Abstract: The Department of Veterans Affairs (VA) provides integrated services to more than 25,000 veterans with spinal cord injuries and disorders (SCI/D). VA data offer great potential for providing insights into healthcare utilization and morbidity, and these capabilities are central to efforts to improve healthcare for veterans with SCI/D. The objective of this article is to introduce researchers to the use of VA data to examine questions related to SCI/D using examples from Spinal Cord Injury (SCI) Quality Enhancement Research Initiative studies. Sources of VA data available to investigators interested in SCI/D-related research include national-level VA administrative and clinical databases and primary data (medical record review, patient surveys). Methods used to identify veterans with SCI/D include the Allocation Resource Center cohort, the Spinal Cord Dysfunction (SCD) Registry, and the VA inpatient SCI flag; only 33% of veterans were included in all three groups (n = 12,306). While neurological level of SCI was unknown for approximately a third of veterans (from SCD Registry data alone), the percent decreased to 13% when augmented with diagnostic codes. Primary data can be used to augment other missing SCI data and to provide more detailed information about complications commonly associated with SCI/D.
A Randomized Controlled Pilot Study of Home-Based Step Training in Older People Using Videogame Technology
Daniel Schoene, Stephen R. Lord, Kim Delbaere, Connie Severino, Thomas A. Davies, Stuart T. Smith
PLOS ONE , 2013, DOI: 10.1371/journal.pone.0057734
Abstract: Background Stepping impairments are associated with physical and cognitive decline in older adults and increased fall risk. Exercise interventions can reduce fall risk, but adherence is often low. A new exergame involving step training may provide an enjoyable exercise alternative for preventing falls in older people. Purpose To assess the feasibility and safety of unsupervised, home-based step pad training and determine the effectiveness of this intervention on stepping performance and associated fall risk in older people. Design Single-blinded two-arm randomized controlled trial comparing step pad training with control (no-intervention). Setting/Participants Thirty-seven older adults residing in independent-living units of a retirement village in Sydney, Australia. Intervention Intervention group (IG) participants were provided with a computerized step pad system connected to their TVs and played a step game as often as they liked (with a recommended dose of 2–3 sessions per week for 15–20 minutes each) for eight weeks. In addition, IG participants were asked to complete a choice stepping reaction time (CSRT) task once each week. Main Outcome Measures CSRT, the Physiological Profile Assessment (PPA), neuropsychological and functional mobility measures were assessed at baseline and eight week follow-up. Results Thirty-two participants completed the study (86.5%). IG participants played a median 2.75 sessions/week and no adverse events were reported. Compared to the control group, the IG significantly improved their CSRT (F31,1 = 18.203, p<.001), PPA composite scores (F31,1 = 12.706, p = 0.001), as well as the postural sway (F31,1 = 4.226, p = 0.049) and contrast sensitivity (F31,1 = 4.415, p = 0.044) PPA sub-component scores. In addition, the IG improved significantly in their dual-task ability as assessed by a timed up and go test/verbal fluency task (F31,1 = 4.226, p = 0.049). Conclusions Step pad training can be safely undertaken at home to improve physical and cognitive parameters of fall risk in older people without major cognitive and physical impairments. Trial Registration Australian New Zealand Clinical Trials Registry ACTRN12611001081909.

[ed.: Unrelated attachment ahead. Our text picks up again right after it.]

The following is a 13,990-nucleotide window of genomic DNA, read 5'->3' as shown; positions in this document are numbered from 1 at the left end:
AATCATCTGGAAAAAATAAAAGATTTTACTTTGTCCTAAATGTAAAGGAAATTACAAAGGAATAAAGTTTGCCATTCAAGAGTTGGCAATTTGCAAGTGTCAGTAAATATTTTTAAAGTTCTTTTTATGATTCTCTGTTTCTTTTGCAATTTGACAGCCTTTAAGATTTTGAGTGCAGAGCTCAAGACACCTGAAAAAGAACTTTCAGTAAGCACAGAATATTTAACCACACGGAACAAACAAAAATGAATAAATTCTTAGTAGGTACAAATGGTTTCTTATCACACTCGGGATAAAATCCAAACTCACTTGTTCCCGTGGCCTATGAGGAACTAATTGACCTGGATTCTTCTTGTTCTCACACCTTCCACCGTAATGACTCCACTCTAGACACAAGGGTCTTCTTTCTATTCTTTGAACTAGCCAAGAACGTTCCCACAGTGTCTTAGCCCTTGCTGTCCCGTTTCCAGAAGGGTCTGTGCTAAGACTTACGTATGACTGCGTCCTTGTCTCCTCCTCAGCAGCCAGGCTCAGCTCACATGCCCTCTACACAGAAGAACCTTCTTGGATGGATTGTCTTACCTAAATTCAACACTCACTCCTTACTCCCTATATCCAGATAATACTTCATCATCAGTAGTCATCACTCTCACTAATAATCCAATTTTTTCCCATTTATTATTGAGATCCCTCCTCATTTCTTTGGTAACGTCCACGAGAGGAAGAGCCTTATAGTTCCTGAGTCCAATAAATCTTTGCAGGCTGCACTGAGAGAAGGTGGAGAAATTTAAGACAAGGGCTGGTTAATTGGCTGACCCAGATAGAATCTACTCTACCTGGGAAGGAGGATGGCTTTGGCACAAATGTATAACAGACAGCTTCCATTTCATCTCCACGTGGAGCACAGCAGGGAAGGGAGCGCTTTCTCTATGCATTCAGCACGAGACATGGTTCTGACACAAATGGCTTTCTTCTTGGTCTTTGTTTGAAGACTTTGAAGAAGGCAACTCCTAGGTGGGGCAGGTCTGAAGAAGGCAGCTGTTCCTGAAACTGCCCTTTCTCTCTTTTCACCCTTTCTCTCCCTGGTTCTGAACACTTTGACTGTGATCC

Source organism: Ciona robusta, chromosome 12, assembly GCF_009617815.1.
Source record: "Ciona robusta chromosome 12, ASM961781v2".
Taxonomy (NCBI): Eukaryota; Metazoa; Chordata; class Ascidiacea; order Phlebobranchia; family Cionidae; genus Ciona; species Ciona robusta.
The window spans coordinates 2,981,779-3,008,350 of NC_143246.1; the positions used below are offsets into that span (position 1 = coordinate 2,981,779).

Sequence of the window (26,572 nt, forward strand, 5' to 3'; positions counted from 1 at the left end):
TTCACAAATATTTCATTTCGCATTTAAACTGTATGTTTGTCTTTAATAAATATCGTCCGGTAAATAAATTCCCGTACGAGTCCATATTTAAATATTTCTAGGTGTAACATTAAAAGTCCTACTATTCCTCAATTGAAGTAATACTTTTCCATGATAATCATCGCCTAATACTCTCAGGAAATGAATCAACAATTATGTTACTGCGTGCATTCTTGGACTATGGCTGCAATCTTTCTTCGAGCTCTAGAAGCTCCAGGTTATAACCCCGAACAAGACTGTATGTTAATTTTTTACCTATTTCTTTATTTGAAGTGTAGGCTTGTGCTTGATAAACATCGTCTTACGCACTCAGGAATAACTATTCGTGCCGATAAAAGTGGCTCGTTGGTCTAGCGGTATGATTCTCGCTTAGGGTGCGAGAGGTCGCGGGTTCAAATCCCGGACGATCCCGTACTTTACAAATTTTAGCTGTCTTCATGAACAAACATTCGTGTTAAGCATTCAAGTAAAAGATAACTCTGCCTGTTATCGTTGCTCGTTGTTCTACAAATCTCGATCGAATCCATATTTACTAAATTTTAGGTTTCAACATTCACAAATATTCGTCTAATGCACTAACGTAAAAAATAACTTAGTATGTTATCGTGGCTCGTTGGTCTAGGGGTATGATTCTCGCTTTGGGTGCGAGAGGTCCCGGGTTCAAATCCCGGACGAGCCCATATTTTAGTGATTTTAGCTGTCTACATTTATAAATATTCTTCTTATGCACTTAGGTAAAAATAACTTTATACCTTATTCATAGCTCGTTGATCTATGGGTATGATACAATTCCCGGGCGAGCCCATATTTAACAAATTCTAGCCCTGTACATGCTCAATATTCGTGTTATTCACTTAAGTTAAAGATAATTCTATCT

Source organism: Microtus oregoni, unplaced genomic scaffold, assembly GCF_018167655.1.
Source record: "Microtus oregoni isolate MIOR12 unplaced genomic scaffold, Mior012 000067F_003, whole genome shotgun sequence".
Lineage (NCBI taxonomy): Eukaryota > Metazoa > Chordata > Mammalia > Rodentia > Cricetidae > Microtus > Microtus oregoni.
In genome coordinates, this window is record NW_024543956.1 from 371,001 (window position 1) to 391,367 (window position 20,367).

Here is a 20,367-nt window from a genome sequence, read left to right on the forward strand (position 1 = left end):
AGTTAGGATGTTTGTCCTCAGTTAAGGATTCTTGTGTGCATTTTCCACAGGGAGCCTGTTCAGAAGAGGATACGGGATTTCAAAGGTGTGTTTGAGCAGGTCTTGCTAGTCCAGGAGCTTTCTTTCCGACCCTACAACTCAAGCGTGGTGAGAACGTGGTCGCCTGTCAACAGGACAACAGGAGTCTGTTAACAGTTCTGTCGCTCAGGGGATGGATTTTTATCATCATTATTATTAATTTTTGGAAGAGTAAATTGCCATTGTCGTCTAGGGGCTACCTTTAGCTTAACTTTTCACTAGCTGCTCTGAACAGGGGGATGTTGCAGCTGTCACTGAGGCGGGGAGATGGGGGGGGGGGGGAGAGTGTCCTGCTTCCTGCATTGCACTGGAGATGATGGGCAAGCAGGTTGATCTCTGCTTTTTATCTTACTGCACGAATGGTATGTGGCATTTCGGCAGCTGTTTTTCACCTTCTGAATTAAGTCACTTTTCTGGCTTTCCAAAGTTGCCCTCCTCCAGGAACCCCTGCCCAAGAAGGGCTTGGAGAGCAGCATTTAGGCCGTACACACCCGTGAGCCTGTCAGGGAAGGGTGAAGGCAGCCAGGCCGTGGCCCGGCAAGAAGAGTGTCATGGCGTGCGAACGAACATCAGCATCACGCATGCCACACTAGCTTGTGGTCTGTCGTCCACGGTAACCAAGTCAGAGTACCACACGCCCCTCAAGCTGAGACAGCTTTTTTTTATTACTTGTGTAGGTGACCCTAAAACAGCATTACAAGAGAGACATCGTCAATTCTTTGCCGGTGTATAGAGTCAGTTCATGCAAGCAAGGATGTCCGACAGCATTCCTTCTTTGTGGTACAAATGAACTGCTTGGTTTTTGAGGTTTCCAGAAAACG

IP-FCM Measures Physiologic Protein-Protein Interactions Modulated by Signal Transduction and Small-Molecule Drug Inhibition
Stephen E. P. Smith, Anya T. Bida, Tessa R. Davis, Hugues Sicotte, Steven E. Patterson, Diana Gil, Adam G. Schrum
PLOS ONE , 2012, DOI: 10.1371/journal.pone.0045722